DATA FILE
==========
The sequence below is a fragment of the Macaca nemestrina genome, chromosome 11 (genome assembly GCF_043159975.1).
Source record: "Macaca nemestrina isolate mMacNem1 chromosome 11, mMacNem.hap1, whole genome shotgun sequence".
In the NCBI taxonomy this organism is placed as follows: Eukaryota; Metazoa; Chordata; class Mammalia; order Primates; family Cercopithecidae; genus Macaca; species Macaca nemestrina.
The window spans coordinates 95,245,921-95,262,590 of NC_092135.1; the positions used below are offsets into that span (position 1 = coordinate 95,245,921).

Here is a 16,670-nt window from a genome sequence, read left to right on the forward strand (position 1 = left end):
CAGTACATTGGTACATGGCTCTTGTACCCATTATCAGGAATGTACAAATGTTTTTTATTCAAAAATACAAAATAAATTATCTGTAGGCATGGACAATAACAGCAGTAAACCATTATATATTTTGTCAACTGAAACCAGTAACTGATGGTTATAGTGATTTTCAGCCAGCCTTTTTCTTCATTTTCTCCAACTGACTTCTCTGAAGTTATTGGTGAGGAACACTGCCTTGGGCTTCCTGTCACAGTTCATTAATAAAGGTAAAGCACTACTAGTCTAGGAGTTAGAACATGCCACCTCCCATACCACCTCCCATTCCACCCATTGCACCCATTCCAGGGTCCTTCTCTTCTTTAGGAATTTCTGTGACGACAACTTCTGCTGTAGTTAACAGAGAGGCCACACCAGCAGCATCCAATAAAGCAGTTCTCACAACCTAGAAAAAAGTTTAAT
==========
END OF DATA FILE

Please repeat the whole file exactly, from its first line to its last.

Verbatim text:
The sequence below is a fragment of the Macaca nemestrina genome, chromosome 11 (genome assembly GCF_043159975.1).
Source record: "Macaca nemestrina isolate mMacNem1 chromosome 11, mMacNem.hap1, whole genome shotgun sequence".
In the NCBI taxonomy this organism is placed as follows: Eukaryota; Metazoa; Chordata; class Mammalia; order Primates; family Cercopithecidae; genus Macaca; species Macaca nemestrina.
The window spans coordinates 95,245,921-95,262,590 of NC_092135.1; the positions used below are offsets into that span (position 1 = coordinate 95,245,921).

Here is a 16,670-nt window from a genome sequence, read left to right on the forward strand (position 1 = left end):
CAGTACATTGGTACATGGCTCTTGTACCCATTATCAGGAATGTACAAATGTTTTTTATTCAAAAATACAAAATAAATTATCTGTAGGCATGGACAATAACAGCAGTAAACCATTATATATTTTGTCAACTGAAACCAGTAACTGATGGTTATAGTGATTTTCAGCCAGCCTTTTTCTTCATTTTCTCCAACTGACTTCTCTGAAGTTATTGGTGAGGAACACTGCCTTGGGCTTCCTGTCACAGTTCATTAATAAAGGTAAAGCACTACTAGTCTAGGAGTTAGAACATGCCACCTCCCATACCACCTCCCATTCCACCCATTGCACCCATTCCAGGGTCCTTCTCTTCTTTAGGAATTTCTGTGACGACAACTTCTGCTGTAGTTAACAGAGAGGCCACACCAGCAGCATCCAATAAAGCAGTTCTCACAACCTAGAAAAAAGTTTAAT